Along with the Mojito and the Daiquiri, the Cuba Libre shares the mystery of its exact origin.
The only certainty is that this cocktail was first sipped in Cuba.
The year?
1900 is generally said to be the year that cola first came to Cuba, introduced to the island by American troops.
But “Cuba Libre!” was the battle cry of the Cuba Liberation Army during the war of independence that ended in 1878.


This drink was once viewed as exotic, with its dark syrup, made (at that time) from cola nuts and coca.

Soon enough, as Charles H. Baker points out in his Gentlemen's Companion of 1934, the Cuba Libre "caught on everywhere throughout the [American] South ... filtered through the North and West," aided by the ample supply of its ingredients. In The American Language, 1921, H.L. Mencken writes of an early variation of the drink: "The troglodytes of western South Carolinamarker coined 'jump stiddy' for a mixture of Coca-Cola and denatured alcohol (usually drawn from automobile radiators); connoisseurs reputedly preferred the taste of what had been aged in Model-T Fords."

The drink gained further popularity in the United States after the Andrews Sisters recorded a song (in 1945) named after the drink's ingredients, "Rum and Coca-Cola." Cola and rum were both cheap at the time and this also contributed to the widespread popularity of the concoction.
A homemade Cuba Libre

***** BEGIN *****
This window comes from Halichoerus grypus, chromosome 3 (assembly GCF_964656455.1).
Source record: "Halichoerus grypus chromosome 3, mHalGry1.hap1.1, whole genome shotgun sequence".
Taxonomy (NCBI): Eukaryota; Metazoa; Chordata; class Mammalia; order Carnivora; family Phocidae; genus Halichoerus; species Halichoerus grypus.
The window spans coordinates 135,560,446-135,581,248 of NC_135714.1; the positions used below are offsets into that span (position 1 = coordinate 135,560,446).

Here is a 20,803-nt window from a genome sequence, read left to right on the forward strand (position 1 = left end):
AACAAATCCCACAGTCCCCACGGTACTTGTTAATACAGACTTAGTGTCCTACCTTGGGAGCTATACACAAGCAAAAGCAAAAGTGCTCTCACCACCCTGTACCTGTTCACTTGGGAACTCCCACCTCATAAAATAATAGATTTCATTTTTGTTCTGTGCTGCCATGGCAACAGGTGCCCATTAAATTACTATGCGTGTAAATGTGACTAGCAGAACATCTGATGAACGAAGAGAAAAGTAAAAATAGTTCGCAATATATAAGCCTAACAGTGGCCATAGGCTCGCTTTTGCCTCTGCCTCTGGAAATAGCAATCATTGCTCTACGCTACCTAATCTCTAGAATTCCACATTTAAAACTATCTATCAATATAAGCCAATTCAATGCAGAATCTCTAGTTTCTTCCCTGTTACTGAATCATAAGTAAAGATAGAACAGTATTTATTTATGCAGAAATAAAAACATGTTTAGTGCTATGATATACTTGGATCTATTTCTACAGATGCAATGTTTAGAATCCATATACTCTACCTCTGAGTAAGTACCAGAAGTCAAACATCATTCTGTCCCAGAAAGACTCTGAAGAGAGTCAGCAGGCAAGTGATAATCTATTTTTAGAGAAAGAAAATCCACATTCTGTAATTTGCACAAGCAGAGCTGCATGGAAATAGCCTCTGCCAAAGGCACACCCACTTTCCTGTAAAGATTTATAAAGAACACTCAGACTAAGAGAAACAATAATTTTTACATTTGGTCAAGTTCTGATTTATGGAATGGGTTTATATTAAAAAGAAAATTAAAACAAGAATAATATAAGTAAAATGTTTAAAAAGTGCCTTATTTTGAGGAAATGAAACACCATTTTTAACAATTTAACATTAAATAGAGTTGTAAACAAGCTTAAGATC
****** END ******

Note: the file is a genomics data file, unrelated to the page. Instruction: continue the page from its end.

Recipe variations

The Cuba Pintada ("stained Cuba") is one part rum with two parts club soda and just enough cola so that it tints the club soda. The Cuba Campechana ("straightforward Cuba") contains one part rum topped off with equal parts of club soda and cola. They are both popular refreshments, especially among young people.

A recent variation is the Coppertone which uses Malibu Rum (rum with a natural coconut extract) and Cherry Coke for the cola component. The resulting drink smells like suntan lotion and the name is an allusion to that.

Another recent variation is called the Cuba Light made with rum and Diet Coke.

Another variation of the Cuba Libre is the Cuban Missile Crisis. Compared to a normal Cuba Libre, it uses a higher proof rum, such as Bacardi 151 (75.5%).

An interesting variation of the Cuba Libre popular in the West Indies is a “Hot” Cuba Libre which includes a splash of Caribbean hot sauce (e.g. Capt'n Sleepy's Quintessential Habanero, or Matouk's).